Sunday late morning I sat on the bench just off the Bald Hill trail and lost myself in the sweet scent of blackberry blossoms and the song of bluebirds swooping and diving over the pasture. It was truly “pastorale”. I learned a lot, too, as I sketched and painted and chatted with passersby:
- Sheep cannot be counted upon to stay still. Although they are not darting about like bluebirds, they are in constant steady motion. So the moral is, draw the critters first.
- Always take a paint rag because you never know when you’re going to stick your thumb into the gooey blue paint. Also, find a better tin for water colors.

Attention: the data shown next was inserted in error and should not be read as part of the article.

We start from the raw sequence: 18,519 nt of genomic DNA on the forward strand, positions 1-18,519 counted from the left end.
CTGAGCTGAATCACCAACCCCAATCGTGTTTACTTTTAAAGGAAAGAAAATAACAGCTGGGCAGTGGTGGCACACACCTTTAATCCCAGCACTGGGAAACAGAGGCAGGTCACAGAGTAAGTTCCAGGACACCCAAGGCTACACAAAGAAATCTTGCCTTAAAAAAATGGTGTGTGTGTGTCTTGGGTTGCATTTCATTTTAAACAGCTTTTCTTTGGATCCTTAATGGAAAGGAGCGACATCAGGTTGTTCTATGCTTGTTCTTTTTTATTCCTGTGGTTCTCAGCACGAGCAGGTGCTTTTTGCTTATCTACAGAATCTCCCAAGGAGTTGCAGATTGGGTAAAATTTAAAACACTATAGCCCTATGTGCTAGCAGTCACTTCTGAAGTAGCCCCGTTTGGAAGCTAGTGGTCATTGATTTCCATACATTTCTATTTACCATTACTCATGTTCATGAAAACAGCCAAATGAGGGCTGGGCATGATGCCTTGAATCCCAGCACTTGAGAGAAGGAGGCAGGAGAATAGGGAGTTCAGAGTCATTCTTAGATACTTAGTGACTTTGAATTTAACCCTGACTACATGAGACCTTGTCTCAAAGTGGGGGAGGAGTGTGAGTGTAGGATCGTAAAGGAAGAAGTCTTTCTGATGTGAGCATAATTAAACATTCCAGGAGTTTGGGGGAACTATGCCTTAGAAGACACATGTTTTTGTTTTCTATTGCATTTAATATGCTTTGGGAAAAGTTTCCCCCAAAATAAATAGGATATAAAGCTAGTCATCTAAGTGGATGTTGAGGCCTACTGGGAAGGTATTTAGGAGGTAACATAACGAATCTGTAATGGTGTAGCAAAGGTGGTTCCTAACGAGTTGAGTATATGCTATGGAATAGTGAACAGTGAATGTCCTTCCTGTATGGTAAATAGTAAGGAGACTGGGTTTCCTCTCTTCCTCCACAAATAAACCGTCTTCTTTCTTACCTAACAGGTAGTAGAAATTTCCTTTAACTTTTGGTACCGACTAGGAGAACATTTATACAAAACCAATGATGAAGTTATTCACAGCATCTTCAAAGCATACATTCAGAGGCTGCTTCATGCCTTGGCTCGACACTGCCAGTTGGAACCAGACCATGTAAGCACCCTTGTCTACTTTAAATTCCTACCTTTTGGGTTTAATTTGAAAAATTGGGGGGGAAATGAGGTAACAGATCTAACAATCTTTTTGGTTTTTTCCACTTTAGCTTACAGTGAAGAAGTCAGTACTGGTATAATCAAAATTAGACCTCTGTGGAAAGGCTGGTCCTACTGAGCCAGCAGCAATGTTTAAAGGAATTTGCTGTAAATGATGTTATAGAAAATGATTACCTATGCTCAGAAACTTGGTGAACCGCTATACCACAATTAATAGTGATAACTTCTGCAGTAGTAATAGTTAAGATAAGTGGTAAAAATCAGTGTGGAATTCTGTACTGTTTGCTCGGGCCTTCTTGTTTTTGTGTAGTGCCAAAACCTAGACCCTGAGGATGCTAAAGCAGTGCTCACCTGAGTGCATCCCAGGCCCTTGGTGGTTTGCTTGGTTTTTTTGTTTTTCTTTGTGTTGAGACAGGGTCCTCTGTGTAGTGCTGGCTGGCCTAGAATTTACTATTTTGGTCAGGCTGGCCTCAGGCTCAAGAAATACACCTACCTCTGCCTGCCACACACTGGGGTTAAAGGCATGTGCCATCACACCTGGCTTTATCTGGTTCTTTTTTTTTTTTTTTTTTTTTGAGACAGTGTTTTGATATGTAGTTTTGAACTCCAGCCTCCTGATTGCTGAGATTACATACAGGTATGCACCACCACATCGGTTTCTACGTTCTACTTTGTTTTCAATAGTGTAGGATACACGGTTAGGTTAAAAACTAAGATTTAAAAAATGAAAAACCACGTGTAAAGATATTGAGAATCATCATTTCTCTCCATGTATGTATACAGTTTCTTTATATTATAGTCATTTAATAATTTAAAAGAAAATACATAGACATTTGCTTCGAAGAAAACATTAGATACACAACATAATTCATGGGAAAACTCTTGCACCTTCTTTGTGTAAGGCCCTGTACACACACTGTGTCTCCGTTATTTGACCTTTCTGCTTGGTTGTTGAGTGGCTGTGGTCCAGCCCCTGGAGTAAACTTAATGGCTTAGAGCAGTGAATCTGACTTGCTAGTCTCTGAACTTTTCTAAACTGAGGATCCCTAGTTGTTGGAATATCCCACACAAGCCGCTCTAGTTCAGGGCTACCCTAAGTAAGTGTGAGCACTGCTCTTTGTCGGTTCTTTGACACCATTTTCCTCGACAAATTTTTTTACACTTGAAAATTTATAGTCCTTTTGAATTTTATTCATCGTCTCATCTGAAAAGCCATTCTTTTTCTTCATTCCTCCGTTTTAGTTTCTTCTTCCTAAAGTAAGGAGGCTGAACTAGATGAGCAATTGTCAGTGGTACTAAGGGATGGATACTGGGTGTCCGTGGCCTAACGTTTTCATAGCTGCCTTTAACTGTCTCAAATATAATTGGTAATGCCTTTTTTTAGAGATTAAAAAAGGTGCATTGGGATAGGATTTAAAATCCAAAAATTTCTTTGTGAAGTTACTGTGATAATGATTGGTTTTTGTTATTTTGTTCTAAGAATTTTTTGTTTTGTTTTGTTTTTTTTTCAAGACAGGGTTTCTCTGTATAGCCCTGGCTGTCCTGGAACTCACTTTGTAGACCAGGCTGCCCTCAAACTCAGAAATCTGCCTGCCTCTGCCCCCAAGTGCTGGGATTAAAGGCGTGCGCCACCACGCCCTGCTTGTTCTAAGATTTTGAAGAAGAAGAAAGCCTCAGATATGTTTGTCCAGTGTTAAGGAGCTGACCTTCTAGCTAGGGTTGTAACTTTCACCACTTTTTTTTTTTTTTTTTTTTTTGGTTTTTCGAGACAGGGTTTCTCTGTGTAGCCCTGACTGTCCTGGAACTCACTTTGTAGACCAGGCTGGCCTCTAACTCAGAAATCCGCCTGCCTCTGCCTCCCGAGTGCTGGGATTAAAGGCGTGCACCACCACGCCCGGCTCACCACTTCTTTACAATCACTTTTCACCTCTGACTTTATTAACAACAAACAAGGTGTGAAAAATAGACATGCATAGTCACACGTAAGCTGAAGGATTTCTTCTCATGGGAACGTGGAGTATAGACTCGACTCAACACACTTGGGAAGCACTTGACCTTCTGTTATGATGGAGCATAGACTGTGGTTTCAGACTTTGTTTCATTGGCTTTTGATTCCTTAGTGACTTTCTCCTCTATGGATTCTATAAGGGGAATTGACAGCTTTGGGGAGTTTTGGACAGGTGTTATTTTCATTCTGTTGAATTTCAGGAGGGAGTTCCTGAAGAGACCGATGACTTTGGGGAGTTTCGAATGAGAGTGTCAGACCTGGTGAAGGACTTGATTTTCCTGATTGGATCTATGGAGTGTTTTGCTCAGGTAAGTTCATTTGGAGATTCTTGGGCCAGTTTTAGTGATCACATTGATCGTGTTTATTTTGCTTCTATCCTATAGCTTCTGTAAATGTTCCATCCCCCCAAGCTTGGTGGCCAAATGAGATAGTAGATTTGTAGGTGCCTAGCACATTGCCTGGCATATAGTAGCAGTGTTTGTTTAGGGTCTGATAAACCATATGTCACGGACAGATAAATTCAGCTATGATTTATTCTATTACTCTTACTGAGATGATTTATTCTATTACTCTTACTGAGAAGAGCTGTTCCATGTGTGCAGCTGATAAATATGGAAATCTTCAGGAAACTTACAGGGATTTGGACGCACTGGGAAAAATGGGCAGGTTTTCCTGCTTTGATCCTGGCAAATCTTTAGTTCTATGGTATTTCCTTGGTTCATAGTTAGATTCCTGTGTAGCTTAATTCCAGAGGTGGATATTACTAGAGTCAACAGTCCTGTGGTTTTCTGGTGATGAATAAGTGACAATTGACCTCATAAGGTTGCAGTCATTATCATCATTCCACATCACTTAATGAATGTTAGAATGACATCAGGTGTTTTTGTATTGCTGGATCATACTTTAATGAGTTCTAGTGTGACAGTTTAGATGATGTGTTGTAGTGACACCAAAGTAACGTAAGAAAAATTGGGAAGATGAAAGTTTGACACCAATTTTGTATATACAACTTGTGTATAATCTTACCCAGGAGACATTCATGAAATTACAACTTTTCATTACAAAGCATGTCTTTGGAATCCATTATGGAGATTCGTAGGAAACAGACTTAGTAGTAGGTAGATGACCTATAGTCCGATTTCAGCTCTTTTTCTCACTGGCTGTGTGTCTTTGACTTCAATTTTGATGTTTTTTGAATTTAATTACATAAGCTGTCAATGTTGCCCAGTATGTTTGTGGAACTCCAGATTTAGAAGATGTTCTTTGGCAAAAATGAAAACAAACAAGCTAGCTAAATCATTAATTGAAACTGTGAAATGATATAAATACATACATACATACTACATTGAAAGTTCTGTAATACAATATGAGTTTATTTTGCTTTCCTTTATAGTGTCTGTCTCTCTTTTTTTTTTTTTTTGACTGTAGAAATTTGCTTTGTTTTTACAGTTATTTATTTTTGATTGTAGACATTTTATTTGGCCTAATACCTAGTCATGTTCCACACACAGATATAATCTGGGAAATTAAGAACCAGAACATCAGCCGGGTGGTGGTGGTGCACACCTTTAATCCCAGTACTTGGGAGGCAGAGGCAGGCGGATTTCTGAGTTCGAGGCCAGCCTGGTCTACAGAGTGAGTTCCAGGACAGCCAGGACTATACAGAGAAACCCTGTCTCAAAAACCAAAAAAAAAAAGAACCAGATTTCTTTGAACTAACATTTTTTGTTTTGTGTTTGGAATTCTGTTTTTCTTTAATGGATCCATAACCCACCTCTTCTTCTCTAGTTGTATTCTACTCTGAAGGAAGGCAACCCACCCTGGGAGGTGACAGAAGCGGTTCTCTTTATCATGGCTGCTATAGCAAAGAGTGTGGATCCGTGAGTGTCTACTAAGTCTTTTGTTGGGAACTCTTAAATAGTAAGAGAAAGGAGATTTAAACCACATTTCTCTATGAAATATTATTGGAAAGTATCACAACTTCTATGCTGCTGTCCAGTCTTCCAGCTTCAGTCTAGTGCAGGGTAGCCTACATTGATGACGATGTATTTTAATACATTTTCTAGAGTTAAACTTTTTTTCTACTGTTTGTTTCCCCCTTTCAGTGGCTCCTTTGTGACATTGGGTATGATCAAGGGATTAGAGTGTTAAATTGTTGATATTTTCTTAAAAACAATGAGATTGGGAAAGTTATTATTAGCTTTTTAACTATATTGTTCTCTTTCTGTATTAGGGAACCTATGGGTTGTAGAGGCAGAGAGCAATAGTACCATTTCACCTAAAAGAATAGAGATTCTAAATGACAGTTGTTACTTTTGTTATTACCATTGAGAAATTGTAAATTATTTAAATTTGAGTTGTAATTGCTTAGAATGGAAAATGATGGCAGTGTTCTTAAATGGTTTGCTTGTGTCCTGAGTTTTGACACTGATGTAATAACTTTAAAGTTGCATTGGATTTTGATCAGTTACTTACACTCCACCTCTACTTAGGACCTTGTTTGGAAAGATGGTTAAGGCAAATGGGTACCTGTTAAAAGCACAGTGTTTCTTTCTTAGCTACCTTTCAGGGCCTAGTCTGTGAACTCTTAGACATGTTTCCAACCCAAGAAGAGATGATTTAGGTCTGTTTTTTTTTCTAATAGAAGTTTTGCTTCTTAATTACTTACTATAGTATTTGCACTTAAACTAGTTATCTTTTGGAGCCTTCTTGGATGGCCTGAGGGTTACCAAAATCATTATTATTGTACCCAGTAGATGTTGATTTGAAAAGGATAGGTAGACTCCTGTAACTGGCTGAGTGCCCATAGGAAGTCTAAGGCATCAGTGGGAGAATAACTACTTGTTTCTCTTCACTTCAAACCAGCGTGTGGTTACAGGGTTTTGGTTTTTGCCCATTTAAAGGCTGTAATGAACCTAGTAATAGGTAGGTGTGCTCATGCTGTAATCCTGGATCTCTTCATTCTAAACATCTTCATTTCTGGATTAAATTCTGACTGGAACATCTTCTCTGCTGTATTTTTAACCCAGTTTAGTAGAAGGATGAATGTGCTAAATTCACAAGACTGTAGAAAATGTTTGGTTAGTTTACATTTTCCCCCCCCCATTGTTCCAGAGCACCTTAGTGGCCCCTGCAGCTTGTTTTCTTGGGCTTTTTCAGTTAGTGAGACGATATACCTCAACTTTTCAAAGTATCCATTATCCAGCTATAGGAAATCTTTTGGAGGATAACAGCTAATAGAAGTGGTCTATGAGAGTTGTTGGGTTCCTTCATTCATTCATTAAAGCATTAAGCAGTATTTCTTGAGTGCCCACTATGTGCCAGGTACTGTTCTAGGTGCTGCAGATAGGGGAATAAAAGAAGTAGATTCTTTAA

- Order that nifty “water brush” that holds water in its handle that you can supposedly sqeeze out while you paint.
After my resident art critic pointed out that the wire fencing didn’t look “like it should”, I re-visited the piece and added more colored pencil. I like the result but it still has plenty of room for improvement… for one thing, true to the actual motion of the animals, the whole piece looks like it’s in danger of wandering off the right side of the frame, like a Harry Potter photograph. I think if I had made the grasses in the foreground blow to the north instead of the south, it would have been a more stable composition. The mid-day lighting was tricky, too, putting shadows directly beneath the objects – never realized how that warps perception.